Yes, it is absolutely correct that the seven Prime Ministers from the Indian National Congress party (including Gulzari Lal Nanda) have governed India for a little less than 54½ years (54 years and 147 days, to be exact), of which just three – Jawaharlal Nehru, Indira Gandhi and Manmohan Singh – ruled for 42 years and 9 months.
But this does not mean that the Congress party has ruled India for just 54½ years.
Chaudhary Charan Singh was Prime Minister for 170 days in 1979-80, with the support of Indira Gandhi’s Congress party, and no major decision was taken without her OK.
Chandra Shekhar was PM for 223 days in 1990-91, once again with the support with Rajiv Gandhi’s Congress party.
In 1996, HD Deve Gowda became India’s Prime Minister with Sonia-led Congress party’s support, and governed for 323 days.
After the 11-month stint, Gowda was succeeded by another Congress-supported Prime Minister, Inder Kumar Gujral, who held the post for 332 days.
Therefore, if one counts the two years and 10½ months in office of these “so-called” non-Congress Prime Ministers, the Indian National Congress party has, directly or indirectly, ruled India for 57 years and 100 days, or 81.1% of the 25,799 days since India has been an independent nation (as of April 3, 2018).
It is also incorrect to say that Congress was always the party of choice for India.
In the first Lok Sabha election (1951-52), the party got just 45% of the total votes polled. Independents got 15.9%, Socialist Party (predecessor of several current parties such as JDU, JDS, RLD, etc.) 10.6%, three “Hindu Nationalist” parties got 6%, Left parties 4.4%, and the balance 18.1% went to 42 other parties.
In the second Lok Sabha elections held in 1957, the Nehru-led Congress Party increased its vote share to 47.8% (from 45% in the previous elections).
Independents also grew to 19.1% (from 15.9% earlier), so did Left parties to 9.5% (from 4.4% earlier) and “Hindu Nationalist” parties to 7.2% (from 6.0% earlier); while the Socialist Party just about maintained its share at 10.4% (from 10.6% earlier).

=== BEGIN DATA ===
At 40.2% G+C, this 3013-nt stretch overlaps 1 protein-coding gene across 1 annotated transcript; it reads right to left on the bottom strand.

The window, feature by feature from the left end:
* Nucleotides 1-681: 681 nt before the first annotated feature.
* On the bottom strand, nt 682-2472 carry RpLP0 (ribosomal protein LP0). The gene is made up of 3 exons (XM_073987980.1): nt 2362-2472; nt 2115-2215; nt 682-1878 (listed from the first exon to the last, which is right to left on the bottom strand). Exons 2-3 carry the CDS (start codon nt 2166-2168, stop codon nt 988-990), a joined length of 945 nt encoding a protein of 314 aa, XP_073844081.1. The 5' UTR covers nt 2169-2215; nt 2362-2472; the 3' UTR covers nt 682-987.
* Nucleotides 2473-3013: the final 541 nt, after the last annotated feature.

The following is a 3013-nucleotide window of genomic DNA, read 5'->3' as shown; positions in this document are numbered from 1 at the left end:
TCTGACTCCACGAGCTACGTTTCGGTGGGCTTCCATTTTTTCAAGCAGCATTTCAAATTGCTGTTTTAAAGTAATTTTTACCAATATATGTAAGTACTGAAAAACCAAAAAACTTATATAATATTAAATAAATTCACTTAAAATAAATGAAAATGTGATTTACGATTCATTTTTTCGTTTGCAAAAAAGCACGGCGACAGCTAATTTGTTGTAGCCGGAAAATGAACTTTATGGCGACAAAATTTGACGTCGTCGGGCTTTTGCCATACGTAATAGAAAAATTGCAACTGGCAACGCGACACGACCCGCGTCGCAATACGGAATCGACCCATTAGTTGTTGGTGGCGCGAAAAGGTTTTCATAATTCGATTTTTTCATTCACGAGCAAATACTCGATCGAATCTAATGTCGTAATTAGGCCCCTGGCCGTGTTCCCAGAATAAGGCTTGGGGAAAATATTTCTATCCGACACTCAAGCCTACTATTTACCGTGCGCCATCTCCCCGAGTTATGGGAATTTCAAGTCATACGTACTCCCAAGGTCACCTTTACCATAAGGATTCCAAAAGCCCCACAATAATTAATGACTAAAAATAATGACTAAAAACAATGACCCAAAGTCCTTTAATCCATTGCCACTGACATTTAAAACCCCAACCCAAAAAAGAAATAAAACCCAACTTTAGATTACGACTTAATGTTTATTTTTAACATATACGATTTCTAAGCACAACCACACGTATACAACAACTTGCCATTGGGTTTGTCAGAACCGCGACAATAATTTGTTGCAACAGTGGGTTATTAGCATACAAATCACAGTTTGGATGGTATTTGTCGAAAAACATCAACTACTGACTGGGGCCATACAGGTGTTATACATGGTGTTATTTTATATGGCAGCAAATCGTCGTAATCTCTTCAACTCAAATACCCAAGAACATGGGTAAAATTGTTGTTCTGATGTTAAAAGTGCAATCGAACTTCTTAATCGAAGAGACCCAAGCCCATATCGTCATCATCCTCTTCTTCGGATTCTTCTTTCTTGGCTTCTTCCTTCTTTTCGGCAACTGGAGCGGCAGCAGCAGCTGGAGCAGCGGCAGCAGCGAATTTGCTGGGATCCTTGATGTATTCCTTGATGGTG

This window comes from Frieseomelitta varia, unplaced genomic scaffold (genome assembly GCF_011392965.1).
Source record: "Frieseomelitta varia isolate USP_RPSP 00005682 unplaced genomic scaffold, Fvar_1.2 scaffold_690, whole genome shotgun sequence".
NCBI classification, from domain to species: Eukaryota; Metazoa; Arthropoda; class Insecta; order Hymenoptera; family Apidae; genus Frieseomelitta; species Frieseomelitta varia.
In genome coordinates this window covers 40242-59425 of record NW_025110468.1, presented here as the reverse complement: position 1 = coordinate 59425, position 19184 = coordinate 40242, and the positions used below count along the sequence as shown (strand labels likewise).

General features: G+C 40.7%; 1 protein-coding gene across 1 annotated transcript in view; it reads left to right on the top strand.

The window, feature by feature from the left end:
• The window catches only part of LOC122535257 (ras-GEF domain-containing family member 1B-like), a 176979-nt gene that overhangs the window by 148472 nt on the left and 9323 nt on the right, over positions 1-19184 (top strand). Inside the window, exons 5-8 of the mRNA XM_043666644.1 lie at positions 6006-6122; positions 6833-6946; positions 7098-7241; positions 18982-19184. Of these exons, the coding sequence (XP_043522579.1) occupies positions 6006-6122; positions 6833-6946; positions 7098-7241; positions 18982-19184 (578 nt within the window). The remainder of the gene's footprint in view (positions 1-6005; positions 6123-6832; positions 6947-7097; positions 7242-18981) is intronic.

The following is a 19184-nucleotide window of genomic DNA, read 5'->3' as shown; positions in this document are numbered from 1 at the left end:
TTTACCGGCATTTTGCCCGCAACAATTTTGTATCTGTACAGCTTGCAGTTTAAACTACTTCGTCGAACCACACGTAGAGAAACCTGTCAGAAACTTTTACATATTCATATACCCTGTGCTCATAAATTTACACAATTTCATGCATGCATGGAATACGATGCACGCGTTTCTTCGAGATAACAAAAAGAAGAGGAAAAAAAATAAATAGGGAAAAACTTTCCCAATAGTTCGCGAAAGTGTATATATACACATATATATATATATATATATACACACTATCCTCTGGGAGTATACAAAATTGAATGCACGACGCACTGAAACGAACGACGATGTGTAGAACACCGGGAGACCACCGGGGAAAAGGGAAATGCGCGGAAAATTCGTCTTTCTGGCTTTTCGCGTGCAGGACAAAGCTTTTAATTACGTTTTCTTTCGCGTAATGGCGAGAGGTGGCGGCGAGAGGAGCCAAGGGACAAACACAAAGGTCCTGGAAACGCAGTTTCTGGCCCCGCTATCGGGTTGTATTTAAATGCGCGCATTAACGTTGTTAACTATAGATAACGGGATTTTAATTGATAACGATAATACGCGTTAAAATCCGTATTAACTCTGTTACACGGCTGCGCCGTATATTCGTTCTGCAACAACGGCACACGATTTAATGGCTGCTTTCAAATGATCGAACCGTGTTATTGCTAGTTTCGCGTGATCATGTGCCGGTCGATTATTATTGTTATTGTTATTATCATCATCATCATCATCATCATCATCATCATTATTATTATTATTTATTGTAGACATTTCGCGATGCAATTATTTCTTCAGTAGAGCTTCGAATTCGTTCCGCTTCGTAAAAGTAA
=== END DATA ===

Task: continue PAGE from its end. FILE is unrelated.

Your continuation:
In 1962, Congress’s vote share came down to 44.72%. This means that 55.28% of Indian voters did not vote for Nehru’s Congress.
In February 1967, the first elections fought under Prime Minister Indira Gandhi, the Congress party’s vote share came further down to just 40.78%.
In the fifth general elections since independence, held in March 1971, due to her Garibi Hatao slogan (which was just a slogan, as we all know), Indira’s Congress increased its vote share to 43.68%.
In 1977, post the Emergency, Indira Gandhi’s Congress party got only 34.52% of the total votes, and the first non-Congress Indian Government was formed.
Indira Gandhi bounced back with 42.69% of the votes in 1980.
After her assassination in October 1984, in the elections held just two months later, the Rajiv Gandhi-led Congress got a whopping 49.1% of the votes, the only time any single political party in India has gotten close to a majority on its own.
The Congress party has not even touched the 40% mark since then. In fact, in the past 26 years, Congress has not even crossed 29%.
After governing India for five years, the third Prime Minister from the dynasty, Rajiv’s party lost 19.5% of its vote share, going down to 39.53% in the November 1989 general elections.
In May-June 1991, the Rajiv-led Congress (he was assassinated during the elections, after the first phase votes were already cast) managed to get just 35.66% votes.
In April-May 1996, Sonia Gandhi’s Congress got a meagre 28.8% of the 334.87 million votes cast in India. Looking at it another way, just 9.95% of the Indian population voted for Sonia’s Congress in 1996.
One would have thought that Congress would bounce back in the February 1998 elections, considering that no one else had been able to provide a stable government in the intervening 21 months.